Tag - Russia

Türkiye to discuss Black Sea grain corridor in Russia

Ankara: On June 21, according to the statement by Türkiye's presidency, a Turkish military delegation would travel to Russia this week to discuss details of a possible sea corridor in the Black Sea for Ukrainian grain exports. "A four-way meeting between Türkiye, Ukraine, Russia, and the United Nations would be held in Istanbul within 10 days, and President Tayyip Erdogan and U.N. Secretary-General Antonio Guterres could join the meeting," the statement added.

Russia claims it destroyed Ukrainian weapons depot

Kyiv: On June 12, Russian forces fired cruise missiles to destroy a large depot containing U.S. and European weapons in western Ukraine's Ternopil region. The governor of the Ternopil region said a rocket attack on the city of Chortkiv fired from the Black Sea had partly destroyed a military facility, injuring 22 people. A local official refuted Russia's claims and said that there were no weapons stored there.

Russia , China open cross-border bridge as ties deepen

On June 10, Russia and China opened a new cross-border bridge in the far east. Both countries hope that it will further boost trade as Moscow reels from sweeping Western sanctions imposed over its actions in Ukraine. The bridge links the Russian city of Blagoveshchensk to the Chinese city of Heihe across the Amur river - known in China as Heilongjiang. It is just over one kilometre long and cost 19 billion roubles ($342 million), the Russian news agency reported.

No Iron Curtain will close off Russia’s economy: Putin

London: On June 9, President Vladimir Putin said that no Iron Curtain would fall over the Russian economy despite the sanctions imposed by the West. Moscow would not close itself off from the world as the Soviet Union did, he started. "We did not have a closed economy - or rather we did in the Soviet times when we cut ourselves off, created the so-called Iron Curtain, we created it with our own hands. We will not make the same mistake again - our economy will be open," Putin declared.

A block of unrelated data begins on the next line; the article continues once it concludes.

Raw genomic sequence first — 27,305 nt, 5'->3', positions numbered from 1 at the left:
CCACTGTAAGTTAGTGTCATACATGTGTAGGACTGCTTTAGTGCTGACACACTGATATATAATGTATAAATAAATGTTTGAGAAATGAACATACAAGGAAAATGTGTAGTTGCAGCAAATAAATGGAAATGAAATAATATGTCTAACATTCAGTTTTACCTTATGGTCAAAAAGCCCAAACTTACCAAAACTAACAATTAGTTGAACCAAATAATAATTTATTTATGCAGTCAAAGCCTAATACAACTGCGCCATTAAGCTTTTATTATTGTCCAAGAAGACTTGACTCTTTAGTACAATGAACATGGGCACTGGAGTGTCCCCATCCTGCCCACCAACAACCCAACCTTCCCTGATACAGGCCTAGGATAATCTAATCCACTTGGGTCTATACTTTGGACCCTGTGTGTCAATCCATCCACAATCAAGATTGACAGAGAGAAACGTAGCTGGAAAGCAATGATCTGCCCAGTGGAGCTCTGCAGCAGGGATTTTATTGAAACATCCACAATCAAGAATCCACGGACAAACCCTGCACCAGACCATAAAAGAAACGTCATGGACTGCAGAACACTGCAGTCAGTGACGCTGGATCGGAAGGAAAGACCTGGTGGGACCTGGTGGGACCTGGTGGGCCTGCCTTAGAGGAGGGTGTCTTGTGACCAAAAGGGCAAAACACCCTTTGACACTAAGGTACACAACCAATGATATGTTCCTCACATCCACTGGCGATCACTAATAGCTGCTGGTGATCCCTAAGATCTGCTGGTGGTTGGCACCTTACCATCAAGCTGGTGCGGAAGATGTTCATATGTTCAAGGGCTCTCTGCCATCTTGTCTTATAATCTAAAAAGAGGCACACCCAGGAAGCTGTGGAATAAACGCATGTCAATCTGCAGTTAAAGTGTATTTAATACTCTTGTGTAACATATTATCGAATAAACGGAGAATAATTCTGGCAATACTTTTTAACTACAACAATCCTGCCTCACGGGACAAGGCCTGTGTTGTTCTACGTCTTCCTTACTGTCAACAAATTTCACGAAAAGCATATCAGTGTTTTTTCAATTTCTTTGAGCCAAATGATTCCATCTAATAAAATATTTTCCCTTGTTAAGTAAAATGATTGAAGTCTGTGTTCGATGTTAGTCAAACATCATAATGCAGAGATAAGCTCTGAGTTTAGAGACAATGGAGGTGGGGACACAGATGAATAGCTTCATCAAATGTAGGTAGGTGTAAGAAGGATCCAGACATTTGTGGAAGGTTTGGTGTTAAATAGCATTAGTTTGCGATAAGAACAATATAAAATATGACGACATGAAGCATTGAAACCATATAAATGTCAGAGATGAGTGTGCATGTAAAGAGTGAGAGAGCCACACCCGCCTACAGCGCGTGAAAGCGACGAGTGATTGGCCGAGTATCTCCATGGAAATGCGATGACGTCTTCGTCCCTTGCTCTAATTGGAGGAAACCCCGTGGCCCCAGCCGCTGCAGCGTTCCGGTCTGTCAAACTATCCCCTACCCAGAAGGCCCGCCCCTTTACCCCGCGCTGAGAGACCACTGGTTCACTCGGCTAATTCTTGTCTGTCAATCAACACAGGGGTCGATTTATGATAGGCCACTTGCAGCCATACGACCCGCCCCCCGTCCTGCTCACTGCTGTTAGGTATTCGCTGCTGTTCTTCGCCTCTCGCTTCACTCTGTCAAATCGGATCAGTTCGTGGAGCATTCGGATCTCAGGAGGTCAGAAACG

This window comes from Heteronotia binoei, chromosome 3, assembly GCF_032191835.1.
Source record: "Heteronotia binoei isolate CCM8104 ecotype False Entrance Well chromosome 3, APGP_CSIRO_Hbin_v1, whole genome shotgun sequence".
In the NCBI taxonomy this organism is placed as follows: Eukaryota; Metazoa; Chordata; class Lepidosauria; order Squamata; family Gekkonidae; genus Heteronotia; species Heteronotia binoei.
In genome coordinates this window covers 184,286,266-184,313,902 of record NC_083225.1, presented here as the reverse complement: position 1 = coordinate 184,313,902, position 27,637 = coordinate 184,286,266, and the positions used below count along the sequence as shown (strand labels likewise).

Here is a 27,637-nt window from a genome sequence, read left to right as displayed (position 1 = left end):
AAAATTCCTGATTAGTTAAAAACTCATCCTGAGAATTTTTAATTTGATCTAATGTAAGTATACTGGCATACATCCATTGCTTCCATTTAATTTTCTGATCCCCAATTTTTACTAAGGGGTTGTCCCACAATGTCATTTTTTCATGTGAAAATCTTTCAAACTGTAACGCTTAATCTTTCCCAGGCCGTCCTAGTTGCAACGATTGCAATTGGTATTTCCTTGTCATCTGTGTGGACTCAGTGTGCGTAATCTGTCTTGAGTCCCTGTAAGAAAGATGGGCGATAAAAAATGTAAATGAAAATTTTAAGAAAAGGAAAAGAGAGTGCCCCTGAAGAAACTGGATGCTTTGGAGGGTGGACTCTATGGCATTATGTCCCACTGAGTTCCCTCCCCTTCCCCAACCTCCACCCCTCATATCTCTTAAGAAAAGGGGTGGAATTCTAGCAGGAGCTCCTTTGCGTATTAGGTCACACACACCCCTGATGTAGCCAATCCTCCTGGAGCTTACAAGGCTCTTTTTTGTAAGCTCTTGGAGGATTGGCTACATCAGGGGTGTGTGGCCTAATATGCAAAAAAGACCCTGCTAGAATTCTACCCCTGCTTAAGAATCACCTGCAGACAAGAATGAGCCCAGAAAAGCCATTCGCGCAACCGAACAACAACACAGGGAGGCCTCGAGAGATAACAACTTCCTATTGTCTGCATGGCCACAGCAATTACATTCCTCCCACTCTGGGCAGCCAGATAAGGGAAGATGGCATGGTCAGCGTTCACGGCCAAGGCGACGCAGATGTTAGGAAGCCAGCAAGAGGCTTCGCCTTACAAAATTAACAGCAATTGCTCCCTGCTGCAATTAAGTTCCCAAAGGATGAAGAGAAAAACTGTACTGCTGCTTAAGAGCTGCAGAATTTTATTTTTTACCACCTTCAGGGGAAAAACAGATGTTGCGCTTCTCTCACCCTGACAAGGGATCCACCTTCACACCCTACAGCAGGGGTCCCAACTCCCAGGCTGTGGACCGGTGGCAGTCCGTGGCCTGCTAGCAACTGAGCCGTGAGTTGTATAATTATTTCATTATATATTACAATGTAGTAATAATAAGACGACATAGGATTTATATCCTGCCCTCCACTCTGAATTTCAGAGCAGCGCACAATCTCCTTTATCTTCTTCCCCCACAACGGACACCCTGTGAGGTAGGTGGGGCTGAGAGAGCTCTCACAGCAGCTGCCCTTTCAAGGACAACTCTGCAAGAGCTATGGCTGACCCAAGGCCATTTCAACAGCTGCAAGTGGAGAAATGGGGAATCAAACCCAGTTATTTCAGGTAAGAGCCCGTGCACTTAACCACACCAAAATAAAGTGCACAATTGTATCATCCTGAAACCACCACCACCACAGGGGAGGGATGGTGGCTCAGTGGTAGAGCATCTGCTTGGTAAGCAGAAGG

U.S. rocket supplies could widen Ukraine conflict: Russia

On Wednesday, Russian Foreign Minister Sergei Lavrov said the supply of U.S. advanced rocket launchers to Ukraine raised the risks of a "third country" being dragged into the conflict. "We believe that the United States is purposefully and diligently adding fuel to the fire," Kremlin spokesman Dmitry Peskov stated. Such supplies would not encourage Ukraine's leadership to resume stalled peace talks, he added.

Facing difficulties exporting grain, says Russia

On June 1, Russian Foreign Minister Sergei Lavrov said that Moscow was facing difficulties exporting grain due to sanctions against its ships. "There are also problems with the export of Russian grain... Vessels that carry Russian grain have fallen under sanctions," Lavrov said during a visit to Saudi Arabia. Russia's invasion of Ukraine, which is also a major grain exporter, has driven world food prices higher.

Putin says West won’t succeed in cutting Russia off

On May 26, President Vladimir Putin asserted that Western sanctions against Russia were disrupting its supply chains, but they would not succeed in cutting it off from technology. Speaking by video link to leaders of ex-Soviet states, Putin said Russia would keep working to find alternatives for imports no longer available to it. "Representatives of our businesses face problems, of course, especially in the field of supply chains and transport. Nevertheless, everything can be adjusted, everything can be built in a new way," Putin declared.

Unfair to punish Pakistan for Russia visit: Bilawal Bhutto